Technical complexity

If we are not tackling a complex domain, I think we should focus in not adding technical complexity - instead we should chase for simplicity, technically speaking.

For example, we are asked to build a simple CRUD application - a small backofice web app to manage some reference data. Why should we add technical complexity to this simple app? Probably we can get most of the job done by using a scaffolding tool, combined with a validation, authorization, and auditing mechanism and we are good to go, right? Is there anything wrong with this approach? I don’t think so.

Now, imagine that we are developing a core domain backend service to be consumed by a frontend (a BFF-Backend for Frontend). This core domain is the one that generates money for the company and it’s relatively complex, and it’s evolving quickly.

We decide to use GraphQL to expose our API to be consumed by the frontend, which is mostly a Task based UI. Since we are using GraphQL, we can think that it makes sense to use internally different approaches for queries and mutations, and so we decide to implement a CQRS pattern (Command Query Responsibility Segregation). For the Commands, the rules are complex, and so we decide to adopt a Domain Model approach, with persistence ignorance, repositories, triggering domain events (potentially to be consumed by other services), etc. But for the Queries we decide to use a simpler approach by using a Micro-ORM with an Anemic Read Model (or DTOs if you prefer). Initially, we can even decide that both Queries and Commands are using the same physical database, but we can change that in the future if we need it, by physically isolating the read and write persistence model. Is there anything wrong by mixing these approaches? I don’t think so. Are we really using DDD? Probably we are only using some DDD tactical patterns in parts of our system.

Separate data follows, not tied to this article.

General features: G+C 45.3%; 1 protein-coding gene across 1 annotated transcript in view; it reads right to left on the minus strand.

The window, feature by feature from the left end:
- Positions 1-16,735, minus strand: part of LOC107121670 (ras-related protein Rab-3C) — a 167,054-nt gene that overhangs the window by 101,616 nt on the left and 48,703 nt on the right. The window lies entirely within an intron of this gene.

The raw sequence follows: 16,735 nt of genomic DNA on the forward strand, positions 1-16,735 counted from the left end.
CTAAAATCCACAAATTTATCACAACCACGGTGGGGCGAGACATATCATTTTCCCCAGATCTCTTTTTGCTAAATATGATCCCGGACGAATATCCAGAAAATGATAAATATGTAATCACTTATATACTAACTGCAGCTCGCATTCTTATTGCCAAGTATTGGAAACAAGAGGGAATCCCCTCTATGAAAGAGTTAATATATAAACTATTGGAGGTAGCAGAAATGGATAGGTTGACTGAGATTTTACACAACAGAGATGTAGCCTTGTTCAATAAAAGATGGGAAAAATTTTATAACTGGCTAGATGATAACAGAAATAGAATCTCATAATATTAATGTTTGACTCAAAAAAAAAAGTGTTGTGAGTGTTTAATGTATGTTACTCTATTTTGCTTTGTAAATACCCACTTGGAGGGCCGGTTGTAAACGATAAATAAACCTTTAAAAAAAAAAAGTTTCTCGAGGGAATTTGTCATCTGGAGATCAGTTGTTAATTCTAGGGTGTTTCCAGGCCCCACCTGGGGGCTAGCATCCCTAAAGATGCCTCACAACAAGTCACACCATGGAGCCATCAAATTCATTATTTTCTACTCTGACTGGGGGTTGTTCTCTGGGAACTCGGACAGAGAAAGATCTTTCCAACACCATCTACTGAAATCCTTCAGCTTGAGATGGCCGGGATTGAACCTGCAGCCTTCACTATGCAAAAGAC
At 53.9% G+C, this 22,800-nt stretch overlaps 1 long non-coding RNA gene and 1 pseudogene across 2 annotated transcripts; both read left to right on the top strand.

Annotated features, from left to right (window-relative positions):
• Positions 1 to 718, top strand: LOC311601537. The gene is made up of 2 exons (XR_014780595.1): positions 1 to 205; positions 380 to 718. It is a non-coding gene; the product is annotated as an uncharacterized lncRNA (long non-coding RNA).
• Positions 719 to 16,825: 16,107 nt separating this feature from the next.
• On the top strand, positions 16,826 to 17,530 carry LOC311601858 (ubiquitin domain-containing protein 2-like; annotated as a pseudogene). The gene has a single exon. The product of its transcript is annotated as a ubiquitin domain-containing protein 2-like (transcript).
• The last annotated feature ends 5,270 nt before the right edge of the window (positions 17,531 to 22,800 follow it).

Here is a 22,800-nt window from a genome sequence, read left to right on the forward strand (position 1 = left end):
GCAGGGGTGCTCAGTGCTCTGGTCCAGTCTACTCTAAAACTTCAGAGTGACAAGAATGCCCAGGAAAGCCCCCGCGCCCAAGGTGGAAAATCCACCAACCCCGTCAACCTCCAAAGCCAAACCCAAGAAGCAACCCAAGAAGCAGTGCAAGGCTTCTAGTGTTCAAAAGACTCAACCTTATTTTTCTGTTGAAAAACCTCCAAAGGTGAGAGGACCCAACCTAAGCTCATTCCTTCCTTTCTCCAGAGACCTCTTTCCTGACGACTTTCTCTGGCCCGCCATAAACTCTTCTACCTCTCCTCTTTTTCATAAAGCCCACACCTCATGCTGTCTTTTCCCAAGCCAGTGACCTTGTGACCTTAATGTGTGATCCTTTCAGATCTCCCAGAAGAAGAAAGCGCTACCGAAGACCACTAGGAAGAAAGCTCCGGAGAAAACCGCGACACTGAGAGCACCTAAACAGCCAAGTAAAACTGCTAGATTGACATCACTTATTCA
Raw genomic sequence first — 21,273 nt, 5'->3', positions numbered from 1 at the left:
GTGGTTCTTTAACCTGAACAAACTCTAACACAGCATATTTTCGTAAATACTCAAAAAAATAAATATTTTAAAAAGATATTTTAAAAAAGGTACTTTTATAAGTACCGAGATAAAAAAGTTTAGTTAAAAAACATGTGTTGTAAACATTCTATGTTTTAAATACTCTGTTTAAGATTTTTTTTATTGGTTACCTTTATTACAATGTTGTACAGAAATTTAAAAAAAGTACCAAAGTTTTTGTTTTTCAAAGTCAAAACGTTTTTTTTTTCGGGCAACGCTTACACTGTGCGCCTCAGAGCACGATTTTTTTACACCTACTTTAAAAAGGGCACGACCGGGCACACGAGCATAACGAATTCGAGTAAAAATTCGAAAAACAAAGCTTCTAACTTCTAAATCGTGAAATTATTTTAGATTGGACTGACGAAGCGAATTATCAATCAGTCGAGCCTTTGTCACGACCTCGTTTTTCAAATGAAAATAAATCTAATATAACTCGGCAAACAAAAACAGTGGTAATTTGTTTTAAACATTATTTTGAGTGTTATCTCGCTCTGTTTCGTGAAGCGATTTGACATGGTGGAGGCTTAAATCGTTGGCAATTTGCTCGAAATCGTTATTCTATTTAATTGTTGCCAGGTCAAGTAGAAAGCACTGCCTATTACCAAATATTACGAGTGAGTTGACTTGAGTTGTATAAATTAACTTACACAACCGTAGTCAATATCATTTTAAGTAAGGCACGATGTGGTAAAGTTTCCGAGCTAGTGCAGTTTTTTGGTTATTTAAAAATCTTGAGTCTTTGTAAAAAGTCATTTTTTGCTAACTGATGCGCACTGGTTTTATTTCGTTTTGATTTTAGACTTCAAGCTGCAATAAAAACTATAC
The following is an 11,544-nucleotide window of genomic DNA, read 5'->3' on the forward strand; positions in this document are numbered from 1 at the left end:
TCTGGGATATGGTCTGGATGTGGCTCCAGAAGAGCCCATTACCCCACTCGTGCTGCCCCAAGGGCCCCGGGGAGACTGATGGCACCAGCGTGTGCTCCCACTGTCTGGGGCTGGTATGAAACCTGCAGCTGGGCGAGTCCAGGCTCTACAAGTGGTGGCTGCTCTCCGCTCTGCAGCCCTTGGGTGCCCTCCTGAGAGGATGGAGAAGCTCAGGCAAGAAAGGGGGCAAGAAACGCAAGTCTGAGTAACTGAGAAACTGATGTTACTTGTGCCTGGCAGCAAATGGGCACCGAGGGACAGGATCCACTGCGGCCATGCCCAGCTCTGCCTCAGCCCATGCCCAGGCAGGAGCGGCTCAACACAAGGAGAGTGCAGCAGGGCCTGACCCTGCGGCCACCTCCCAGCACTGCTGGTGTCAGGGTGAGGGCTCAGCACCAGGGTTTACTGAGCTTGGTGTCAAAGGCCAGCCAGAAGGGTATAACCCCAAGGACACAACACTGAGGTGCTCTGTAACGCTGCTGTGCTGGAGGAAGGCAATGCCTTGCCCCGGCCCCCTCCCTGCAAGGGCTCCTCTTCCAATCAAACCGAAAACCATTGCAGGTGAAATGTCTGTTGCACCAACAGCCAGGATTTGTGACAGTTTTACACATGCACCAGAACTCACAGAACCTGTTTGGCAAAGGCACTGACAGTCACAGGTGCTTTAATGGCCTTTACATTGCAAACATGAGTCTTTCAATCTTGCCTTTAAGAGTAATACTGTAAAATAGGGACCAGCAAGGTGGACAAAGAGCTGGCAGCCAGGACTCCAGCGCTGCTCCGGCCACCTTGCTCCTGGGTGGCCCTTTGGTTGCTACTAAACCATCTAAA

Don’t need to be “DDD All-In”

I think DDD is not an All or Nothing approach. We can use a DDD-Lite (term coined by Vaughn Vernon in his book Implementing Domain-Driven Design) by choosing just some DDD tactical patterns for parts of our system.

I think also that DDD is not for all projects. We all like to put in practice what we learn, and we all want to become better developers writing better software today than we wrote yesterday. DDD is something that I think every developer should learn in the course of his career. But more important is to get the capability to decide when it’s worth or not to use DDD in a project. If we decide to adopt DDD blindly, regardless of the complexity of the domain, just because we are proud of our brilliant code with lots of patterns, I think it’s a wrong approach. At the end of the day we are hired to build software that is supposed to add value to the business. And with this blind approach, we are just throwing technical complexity to the solution, which becomes a cost.


To conclude, I think we should keep learning DDD, to be able to apply it when it worths, and no less important also, to be able to know when it doesn’t worth.

Published Oct 23, 2020

Cloud Solutions and Software Engineer. Married and father of two sons. Obsessed to be a continuous learner.